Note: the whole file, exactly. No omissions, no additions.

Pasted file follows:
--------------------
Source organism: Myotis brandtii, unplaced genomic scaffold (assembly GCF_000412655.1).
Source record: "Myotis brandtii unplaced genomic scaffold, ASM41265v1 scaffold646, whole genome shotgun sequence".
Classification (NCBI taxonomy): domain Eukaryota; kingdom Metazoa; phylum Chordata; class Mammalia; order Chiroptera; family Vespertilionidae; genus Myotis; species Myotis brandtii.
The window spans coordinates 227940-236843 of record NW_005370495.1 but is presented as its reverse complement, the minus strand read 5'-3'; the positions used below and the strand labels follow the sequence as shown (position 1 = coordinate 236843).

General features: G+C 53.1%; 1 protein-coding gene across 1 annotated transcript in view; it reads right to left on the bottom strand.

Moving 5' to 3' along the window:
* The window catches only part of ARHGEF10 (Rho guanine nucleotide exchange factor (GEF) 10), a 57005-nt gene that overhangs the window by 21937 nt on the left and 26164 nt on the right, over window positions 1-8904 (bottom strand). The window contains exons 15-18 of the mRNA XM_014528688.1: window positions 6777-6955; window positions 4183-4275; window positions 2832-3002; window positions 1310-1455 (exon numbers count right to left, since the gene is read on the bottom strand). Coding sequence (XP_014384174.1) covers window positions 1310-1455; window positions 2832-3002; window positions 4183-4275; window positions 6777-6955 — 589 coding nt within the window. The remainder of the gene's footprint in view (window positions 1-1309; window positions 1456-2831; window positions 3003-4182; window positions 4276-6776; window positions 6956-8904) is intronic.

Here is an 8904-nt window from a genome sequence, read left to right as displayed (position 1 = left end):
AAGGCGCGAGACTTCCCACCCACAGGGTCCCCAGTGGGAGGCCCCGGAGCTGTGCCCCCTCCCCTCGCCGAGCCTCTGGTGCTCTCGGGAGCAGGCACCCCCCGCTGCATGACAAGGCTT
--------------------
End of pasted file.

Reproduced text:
Source organism: Myotis brandtii, unplaced genomic scaffold (assembly GCF_000412655.1).
Source record: "Myotis brandtii unplaced genomic scaffold, ASM41265v1 scaffold646, whole genome shotgun sequence".
Classification (NCBI taxonomy): domain Eukaryota; kingdom Metazoa; phylum Chordata; class Mammalia; order Chiroptera; family Vespertilionidae; genus Myotis; species Myotis brandtii.
The window spans coordinates 227940-236843 of record NW_005370495.1 but is presented as its reverse complement, the minus strand read 5'-3'; the positions used below and the strand labels follow the sequence as shown (position 1 = coordinate 236843).

General features: G+C 53.1%; 1 protein-coding gene across 1 annotated transcript in view; it reads right to left on the bottom strand.

Moving 5' to 3' along the window:
* The window catches only part of ARHGEF10 (Rho guanine nucleotide exchange factor (GEF) 10), a 57005-nt gene that overhangs the window by 21937 nt on the left and 26164 nt on the right, over window positions 1-8904 (bottom strand). The window contains exons 15-18 of the mRNA XM_014528688.1: window positions 6777-6955; window positions 4183-4275; window positions 2832-3002; window positions 1310-1455 (exon numbers count right to left, since the gene is read on the bottom strand). Coding sequence (XP_014384174.1) covers window positions 1310-1455; window positions 2832-3002; window positions 4183-4275; window positions 6777-6955 — 589 coding nt within the window. The remainder of the gene's footprint in view (window positions 1-1309; window positions 1456-2831; window positions 3003-4182; window positions 4276-6776; window positions 6956-8904) is intronic.

Here is an 8904-nt window from a genome sequence, read left to right as displayed (position 1 = left end):
AAGGCGCGAGACTTCCCACCCACAGGGTCCCCAGTGGGAGGCCCCGGAGCTGTGCCCCCTCCCCTCGCCGAGCCTCTGGTGCTCTCGGGAGCAGGCACCCCCCGCTGCATGACAAGGCTT